Investigation and prosecution of sexual crime: follow-up review

Follow up to HM Inspectorate of Prosecution in Scotland's 2017 review of the investigation and prosecution of sexual crimes

Appendix 2: Criminal procedure

Criminal procedure

240. There are two types of criminal procedure – 'solemn' and 'summary'. In summary procedure, a trial is held in the Sheriff or Justice of the Peace Court before a judge without a jury. In solemn procedure the trial, whether in the High Court or the Sheriff Court, is held before a judge sitting with a jury of 15 people.

Solemn procedure

241. Solemn proceedings generally commence with the accused person appearing in court 'on petition' or being 'placed on petition'. The petition is the initiating warrant in such proceedings and sets out the nature of the criminal allegations. When the accused first appears at court, the most likely outcome is that s/he will be 'committed for further examination' (CFE). The accused will then either be released on bail or remanded in custody. If remanded, the accused must be brought back to court within eight days,[66] when the most likely outcome is that accused will be fully committed (FC) for trial. Again the accused may either be released on bail at that point or remanded in custody, pending trial.[67]

High Court

242. Time limits apply to all solemn cases prosecuted in Scotland. Time limits regulate the maximum length of time that can elapse between the first time a person appears in court charged with an offence and the start of their trial on that charge. Failure to comply with time limits has serious consequences. Time limits for cases prosecuted in the High Court are different for accused persons on bail and those who are remanded, as follows:


243. If an accused person is remanded in custody, the prosecution must serve an indictment – the document narrating the charges, witnesses and productions for the case – on the accused or their legal representative within 80 days of FC.[68] The indictment provides the accused with notice of a preliminary hearing (PH). The purpose of the PH[69] is to determine the state of preparation of the defence and the prosecution and ensure outstanding issues are resolved before trial. The PH must be held within 110 days of FC[70] and not less than 29 clear days after service of the indictment.[71] The trial is fixed by the court at the PH[72] and must commence within 140 days of FC.[73] Failure to adhere to any of these custody time limits results in the accused being granted bail and released from custody.[74]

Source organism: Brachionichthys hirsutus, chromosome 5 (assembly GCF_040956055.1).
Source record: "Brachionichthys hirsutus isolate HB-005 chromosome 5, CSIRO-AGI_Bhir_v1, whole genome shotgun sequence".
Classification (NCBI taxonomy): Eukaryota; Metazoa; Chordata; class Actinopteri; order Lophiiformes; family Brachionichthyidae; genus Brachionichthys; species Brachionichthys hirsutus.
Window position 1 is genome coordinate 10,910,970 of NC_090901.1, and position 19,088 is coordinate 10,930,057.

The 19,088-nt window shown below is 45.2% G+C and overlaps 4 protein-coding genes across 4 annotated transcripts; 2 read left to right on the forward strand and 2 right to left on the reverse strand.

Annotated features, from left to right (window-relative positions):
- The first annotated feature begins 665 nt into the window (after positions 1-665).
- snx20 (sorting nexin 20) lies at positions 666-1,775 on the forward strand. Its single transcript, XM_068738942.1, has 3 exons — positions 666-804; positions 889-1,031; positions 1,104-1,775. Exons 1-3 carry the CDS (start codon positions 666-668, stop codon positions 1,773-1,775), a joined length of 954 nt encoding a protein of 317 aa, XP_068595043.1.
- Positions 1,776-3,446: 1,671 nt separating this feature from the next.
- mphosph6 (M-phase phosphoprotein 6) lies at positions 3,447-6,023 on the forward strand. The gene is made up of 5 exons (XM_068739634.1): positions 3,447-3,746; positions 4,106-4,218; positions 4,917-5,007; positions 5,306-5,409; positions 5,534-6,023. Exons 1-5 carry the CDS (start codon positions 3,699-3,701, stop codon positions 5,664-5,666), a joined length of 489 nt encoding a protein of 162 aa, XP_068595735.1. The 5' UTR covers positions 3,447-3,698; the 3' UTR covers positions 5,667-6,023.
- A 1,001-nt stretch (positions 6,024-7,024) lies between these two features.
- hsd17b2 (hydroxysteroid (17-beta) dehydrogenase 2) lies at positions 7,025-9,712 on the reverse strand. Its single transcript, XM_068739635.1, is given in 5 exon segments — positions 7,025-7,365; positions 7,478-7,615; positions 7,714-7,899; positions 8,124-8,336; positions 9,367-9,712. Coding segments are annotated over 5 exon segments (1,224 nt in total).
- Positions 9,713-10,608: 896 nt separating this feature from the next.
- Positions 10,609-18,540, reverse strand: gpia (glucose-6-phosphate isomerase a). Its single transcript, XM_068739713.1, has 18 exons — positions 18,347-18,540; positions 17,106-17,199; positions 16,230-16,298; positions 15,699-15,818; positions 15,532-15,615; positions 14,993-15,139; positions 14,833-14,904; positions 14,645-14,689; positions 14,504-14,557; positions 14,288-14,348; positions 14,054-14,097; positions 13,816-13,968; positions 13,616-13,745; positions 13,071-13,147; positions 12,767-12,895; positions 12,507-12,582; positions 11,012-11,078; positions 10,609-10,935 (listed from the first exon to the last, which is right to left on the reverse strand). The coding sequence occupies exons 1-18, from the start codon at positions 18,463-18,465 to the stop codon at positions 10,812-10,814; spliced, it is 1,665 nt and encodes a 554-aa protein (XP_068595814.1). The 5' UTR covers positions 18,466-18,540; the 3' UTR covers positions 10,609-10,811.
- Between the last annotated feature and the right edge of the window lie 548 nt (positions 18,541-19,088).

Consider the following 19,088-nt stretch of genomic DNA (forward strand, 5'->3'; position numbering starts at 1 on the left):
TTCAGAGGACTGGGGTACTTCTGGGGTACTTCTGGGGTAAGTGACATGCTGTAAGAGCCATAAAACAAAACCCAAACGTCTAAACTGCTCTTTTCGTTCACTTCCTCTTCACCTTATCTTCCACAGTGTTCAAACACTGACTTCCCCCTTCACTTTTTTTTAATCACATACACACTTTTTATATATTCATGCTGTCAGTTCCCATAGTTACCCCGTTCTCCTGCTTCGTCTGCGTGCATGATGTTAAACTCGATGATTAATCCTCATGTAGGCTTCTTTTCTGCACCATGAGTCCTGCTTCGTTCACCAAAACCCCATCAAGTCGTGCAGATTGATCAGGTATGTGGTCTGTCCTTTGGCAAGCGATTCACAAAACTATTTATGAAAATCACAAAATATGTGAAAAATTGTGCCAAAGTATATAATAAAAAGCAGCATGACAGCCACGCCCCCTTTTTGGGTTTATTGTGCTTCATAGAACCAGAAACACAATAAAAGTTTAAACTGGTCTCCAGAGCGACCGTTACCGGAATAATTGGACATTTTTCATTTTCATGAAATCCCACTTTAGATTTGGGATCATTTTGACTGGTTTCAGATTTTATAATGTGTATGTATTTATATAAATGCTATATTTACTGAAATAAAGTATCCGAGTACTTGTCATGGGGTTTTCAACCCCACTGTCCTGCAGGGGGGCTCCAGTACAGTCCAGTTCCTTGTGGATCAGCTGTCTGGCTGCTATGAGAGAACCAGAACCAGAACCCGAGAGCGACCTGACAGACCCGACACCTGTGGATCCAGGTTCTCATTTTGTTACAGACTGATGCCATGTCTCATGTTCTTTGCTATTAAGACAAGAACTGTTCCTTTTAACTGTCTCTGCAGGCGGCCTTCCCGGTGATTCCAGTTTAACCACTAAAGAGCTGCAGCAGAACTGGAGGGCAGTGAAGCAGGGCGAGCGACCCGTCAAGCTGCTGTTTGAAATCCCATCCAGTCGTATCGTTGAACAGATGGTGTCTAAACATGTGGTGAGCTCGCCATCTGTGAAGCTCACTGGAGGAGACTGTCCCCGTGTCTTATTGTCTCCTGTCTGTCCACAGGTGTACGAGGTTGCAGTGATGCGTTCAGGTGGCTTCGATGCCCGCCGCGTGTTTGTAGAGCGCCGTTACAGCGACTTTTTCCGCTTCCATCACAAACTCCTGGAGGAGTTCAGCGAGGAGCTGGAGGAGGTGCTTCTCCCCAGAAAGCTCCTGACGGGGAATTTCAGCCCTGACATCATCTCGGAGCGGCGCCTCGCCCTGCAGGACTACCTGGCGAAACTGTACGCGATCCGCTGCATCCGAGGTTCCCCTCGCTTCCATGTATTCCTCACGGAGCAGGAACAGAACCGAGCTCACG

244. If an accused person is CFE'd on bail, the prosecution must serve an indictment on the accused or their legal representative no later than 10 months after the date of the accused's first appearance at court[75] and not less than 29 days prior to the PH.[76] The PH must be held within 11 months of CFE[77] and the trial must commence within 12 months.[78] Time limits in solemn custody cases run from the date of the FC, whereas time limits in bail cases run from the date of the CFE. In all cases, if the 11 and 12 month bail time limits are not complied with, the proceedings come to an end and the accused can never be prosecuted on those charges.[79]

Temporary amendments to time limits – Coronavirus (Scotland) Act 2020

245. In response to the Covid-19 pandemic, the Coronavirus (Scotland) Act 2020 made a number of changes to law and procedure. Its provisions are in place for a defined period, but may be extended. Paragraph 10 in Part 4 of Schedule 4 of the 2020 Act temporarily amends various time limits in the 1995 Act. All solemn time bars, for cases where the accused is either remanded in custody or on bail, are suspended for six months for all ongoing and future cases. No account should be taken of the six-month suspension period when calculating time bars.



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